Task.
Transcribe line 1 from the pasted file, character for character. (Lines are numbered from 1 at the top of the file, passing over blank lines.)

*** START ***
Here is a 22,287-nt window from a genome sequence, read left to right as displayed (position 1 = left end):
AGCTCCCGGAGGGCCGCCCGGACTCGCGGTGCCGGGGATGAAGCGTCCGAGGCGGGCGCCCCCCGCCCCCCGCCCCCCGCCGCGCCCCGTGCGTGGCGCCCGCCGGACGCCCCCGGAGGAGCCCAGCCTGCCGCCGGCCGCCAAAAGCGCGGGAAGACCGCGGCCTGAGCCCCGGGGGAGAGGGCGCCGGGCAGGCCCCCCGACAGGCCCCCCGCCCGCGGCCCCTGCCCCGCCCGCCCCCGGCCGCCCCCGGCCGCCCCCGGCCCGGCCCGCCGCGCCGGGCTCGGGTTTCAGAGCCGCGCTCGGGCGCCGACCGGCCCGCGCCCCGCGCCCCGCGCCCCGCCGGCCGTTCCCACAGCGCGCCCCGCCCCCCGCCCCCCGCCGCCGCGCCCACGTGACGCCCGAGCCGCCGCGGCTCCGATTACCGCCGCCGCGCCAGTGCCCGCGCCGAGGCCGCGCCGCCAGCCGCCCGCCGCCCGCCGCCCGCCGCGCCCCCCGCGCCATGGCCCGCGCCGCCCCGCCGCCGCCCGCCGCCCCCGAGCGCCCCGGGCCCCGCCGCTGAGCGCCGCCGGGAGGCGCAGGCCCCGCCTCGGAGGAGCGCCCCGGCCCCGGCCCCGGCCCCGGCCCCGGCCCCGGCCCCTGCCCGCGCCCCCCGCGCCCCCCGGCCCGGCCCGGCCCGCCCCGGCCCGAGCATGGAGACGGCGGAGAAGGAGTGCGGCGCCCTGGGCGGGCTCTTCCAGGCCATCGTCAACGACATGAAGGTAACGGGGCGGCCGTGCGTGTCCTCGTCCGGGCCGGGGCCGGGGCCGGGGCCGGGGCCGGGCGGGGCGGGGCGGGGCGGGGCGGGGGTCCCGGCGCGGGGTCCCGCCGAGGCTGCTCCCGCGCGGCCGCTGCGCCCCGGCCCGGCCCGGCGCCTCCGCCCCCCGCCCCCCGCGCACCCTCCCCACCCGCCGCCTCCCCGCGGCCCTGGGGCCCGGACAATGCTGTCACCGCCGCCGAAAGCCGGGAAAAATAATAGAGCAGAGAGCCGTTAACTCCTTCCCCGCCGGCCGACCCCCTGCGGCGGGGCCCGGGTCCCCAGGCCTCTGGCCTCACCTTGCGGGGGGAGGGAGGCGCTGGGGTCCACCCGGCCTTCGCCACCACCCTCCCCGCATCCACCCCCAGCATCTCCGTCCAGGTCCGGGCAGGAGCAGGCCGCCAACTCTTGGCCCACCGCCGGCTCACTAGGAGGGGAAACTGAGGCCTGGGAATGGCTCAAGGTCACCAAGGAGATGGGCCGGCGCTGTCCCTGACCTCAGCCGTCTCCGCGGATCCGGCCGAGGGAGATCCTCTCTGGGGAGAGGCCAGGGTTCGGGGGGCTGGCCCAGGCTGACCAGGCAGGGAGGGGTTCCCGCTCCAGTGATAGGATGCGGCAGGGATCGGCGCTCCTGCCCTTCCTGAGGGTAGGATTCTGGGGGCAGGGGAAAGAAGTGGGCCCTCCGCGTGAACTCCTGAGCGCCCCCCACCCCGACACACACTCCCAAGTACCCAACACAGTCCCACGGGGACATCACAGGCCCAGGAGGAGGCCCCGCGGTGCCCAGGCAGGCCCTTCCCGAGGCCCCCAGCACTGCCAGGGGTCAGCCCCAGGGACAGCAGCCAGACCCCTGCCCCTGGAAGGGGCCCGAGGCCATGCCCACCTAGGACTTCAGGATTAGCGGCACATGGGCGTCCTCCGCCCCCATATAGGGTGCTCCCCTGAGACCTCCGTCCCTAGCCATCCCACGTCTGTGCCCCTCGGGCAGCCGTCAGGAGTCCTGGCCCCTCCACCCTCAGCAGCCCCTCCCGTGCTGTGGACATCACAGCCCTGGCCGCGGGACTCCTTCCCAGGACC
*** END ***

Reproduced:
Here is a 22,287-nt window from a genome sequence, read left to right as displayed (position 1 = left end):